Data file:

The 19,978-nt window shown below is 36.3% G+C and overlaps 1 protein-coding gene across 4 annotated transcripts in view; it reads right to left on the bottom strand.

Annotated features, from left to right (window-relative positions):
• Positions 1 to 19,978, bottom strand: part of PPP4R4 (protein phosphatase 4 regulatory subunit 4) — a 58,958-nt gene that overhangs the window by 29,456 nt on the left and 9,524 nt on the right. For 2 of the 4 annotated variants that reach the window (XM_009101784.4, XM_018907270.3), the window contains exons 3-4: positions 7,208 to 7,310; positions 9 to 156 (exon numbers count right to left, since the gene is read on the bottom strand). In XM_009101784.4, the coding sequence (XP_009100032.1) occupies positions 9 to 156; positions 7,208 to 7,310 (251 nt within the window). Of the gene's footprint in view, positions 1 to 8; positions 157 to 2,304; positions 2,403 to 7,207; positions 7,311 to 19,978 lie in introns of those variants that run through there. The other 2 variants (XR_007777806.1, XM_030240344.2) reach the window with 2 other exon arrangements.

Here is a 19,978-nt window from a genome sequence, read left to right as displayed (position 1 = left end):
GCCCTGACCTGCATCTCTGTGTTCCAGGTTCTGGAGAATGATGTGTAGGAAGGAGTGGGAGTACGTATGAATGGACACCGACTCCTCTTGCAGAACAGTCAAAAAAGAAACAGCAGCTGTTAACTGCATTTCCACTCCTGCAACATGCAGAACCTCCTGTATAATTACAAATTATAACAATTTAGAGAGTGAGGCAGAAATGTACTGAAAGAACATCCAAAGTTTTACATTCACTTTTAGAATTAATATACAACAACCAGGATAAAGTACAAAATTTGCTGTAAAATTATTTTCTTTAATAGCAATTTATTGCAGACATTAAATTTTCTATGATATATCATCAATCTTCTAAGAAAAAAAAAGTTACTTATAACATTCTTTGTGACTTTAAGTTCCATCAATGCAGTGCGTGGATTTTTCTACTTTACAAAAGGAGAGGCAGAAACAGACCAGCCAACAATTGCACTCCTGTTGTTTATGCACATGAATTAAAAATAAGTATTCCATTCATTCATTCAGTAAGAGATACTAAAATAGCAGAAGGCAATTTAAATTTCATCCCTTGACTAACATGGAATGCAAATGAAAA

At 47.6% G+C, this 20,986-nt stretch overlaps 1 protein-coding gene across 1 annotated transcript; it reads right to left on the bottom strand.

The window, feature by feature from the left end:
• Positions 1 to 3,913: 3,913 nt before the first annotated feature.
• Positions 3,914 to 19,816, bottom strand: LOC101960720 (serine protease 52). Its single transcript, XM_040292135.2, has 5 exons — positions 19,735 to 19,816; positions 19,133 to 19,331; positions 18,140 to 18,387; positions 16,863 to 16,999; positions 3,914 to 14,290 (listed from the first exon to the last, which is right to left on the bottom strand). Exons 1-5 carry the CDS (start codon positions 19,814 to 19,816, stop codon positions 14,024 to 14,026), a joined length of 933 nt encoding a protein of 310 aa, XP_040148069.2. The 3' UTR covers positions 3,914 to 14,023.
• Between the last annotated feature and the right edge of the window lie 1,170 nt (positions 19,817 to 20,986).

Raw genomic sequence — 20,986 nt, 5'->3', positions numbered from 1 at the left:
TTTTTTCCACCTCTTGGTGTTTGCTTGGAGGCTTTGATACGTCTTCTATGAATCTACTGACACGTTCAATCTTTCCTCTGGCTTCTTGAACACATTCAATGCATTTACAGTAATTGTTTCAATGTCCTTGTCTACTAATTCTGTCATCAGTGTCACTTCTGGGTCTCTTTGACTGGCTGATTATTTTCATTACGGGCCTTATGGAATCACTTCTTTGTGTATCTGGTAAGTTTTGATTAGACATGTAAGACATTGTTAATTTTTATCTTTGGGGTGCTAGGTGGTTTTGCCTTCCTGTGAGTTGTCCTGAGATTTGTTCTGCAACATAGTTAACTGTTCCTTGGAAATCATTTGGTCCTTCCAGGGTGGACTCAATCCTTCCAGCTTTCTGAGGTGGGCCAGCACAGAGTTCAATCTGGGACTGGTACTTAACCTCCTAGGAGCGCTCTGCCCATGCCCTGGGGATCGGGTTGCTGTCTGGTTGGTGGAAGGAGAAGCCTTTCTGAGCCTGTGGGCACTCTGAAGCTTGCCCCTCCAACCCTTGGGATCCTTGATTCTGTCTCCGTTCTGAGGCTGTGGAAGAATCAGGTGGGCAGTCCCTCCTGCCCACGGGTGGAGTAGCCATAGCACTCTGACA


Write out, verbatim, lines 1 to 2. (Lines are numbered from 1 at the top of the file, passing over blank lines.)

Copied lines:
The 19,978-nt window shown below is 36.3% G+C and overlaps 1 protein-coding gene across 4 annotated transcripts in view; it reads right to left on the bottom strand.

Annotated features, from left to right (window-relative positions):